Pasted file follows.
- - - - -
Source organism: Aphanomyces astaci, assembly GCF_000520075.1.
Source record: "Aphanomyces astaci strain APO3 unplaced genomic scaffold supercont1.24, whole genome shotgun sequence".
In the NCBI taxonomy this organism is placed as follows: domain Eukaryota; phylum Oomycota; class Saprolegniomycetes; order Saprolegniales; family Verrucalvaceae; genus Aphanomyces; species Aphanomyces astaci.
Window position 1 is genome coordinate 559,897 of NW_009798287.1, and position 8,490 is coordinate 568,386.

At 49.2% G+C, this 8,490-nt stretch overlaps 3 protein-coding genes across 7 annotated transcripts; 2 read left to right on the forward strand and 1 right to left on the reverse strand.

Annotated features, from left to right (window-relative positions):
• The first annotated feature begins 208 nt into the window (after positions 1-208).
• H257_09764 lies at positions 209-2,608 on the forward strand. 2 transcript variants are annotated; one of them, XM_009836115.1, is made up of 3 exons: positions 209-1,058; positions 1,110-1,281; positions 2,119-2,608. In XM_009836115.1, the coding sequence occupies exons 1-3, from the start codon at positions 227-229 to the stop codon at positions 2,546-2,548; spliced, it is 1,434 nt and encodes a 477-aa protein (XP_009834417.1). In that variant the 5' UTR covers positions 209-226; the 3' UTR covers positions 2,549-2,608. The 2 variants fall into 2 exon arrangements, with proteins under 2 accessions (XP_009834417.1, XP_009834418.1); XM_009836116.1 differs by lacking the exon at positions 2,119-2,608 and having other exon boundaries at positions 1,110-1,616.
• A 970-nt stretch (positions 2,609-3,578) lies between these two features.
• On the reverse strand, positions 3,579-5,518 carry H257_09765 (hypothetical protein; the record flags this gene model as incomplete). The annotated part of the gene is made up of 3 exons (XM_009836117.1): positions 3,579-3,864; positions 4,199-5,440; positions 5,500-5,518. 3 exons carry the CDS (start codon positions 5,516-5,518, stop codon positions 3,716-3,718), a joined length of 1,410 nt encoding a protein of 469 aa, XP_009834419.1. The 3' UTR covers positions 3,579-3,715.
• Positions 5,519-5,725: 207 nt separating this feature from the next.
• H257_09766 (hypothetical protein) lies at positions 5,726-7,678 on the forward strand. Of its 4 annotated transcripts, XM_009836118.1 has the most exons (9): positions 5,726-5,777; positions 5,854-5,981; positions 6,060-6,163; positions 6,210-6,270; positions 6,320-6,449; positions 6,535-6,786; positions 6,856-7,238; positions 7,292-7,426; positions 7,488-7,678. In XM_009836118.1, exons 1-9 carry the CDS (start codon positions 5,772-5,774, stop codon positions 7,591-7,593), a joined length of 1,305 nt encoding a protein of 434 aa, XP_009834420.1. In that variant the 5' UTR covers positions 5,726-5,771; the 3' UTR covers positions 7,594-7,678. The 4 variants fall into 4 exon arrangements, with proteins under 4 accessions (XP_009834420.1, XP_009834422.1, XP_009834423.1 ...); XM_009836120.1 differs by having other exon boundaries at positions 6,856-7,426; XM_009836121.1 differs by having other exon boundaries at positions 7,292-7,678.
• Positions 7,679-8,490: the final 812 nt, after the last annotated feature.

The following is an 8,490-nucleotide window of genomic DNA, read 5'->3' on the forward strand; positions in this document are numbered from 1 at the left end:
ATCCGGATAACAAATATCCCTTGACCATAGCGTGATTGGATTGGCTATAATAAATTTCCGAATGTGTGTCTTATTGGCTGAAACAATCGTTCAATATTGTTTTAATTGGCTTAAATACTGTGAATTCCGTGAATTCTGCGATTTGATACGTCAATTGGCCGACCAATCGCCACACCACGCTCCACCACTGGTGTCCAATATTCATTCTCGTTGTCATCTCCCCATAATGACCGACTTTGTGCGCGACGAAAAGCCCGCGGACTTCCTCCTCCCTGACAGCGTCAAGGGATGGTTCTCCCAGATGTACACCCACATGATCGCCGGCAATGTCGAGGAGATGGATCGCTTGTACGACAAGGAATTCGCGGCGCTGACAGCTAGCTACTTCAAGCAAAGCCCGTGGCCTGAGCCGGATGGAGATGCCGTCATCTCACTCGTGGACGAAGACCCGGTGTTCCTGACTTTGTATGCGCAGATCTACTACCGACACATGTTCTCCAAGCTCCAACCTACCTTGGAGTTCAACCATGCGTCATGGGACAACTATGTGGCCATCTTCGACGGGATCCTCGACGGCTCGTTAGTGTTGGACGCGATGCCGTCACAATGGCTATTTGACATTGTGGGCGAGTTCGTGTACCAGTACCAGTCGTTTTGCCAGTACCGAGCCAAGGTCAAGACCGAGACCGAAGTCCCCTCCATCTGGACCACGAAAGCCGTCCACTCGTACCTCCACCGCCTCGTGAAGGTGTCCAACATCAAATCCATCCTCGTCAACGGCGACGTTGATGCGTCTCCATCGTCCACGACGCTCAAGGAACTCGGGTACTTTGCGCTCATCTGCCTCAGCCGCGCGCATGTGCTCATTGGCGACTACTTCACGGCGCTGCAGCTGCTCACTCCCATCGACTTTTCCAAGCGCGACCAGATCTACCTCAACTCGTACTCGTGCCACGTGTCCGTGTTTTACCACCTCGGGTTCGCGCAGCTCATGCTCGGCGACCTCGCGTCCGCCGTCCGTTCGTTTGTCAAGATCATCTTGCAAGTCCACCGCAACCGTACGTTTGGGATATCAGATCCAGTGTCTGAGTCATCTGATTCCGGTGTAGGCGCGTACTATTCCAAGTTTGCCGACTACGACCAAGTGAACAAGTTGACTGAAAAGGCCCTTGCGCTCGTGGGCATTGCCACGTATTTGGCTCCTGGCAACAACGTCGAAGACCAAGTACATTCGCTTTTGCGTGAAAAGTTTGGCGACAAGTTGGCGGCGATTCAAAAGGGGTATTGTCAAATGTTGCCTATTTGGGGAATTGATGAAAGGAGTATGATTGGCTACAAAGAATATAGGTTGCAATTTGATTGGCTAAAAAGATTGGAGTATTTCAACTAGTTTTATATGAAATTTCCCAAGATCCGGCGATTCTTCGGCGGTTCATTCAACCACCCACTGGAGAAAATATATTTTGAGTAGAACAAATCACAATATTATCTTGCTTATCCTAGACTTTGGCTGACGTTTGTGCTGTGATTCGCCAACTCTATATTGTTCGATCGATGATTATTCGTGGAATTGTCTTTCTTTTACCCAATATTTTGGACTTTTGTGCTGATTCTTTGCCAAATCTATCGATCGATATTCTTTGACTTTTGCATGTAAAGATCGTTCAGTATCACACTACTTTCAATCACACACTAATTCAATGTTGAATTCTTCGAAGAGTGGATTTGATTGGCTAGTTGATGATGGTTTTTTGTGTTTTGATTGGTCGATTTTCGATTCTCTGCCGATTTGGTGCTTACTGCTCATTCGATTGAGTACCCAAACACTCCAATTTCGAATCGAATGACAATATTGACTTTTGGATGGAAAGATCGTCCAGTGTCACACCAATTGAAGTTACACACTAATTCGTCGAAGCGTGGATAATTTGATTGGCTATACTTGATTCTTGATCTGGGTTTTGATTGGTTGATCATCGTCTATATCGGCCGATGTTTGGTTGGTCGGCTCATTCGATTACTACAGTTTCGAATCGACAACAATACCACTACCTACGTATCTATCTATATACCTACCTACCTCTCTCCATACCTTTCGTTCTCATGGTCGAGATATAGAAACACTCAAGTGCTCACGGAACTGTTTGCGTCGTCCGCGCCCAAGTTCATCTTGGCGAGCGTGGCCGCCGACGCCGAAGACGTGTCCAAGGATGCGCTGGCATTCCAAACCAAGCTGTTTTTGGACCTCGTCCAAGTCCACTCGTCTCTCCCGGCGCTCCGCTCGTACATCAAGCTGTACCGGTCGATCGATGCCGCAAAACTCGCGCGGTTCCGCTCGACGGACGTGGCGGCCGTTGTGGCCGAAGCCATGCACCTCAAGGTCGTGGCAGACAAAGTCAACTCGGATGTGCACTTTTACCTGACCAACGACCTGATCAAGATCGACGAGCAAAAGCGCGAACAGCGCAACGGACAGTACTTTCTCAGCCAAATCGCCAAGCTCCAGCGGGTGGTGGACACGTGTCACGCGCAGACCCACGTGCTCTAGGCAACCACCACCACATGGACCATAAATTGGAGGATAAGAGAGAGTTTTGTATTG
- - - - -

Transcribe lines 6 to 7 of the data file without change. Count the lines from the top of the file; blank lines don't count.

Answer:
Annotated features, from left to right (window-relative positions):
• The first annotated feature begins 208 nt into the window (after positions 1-208).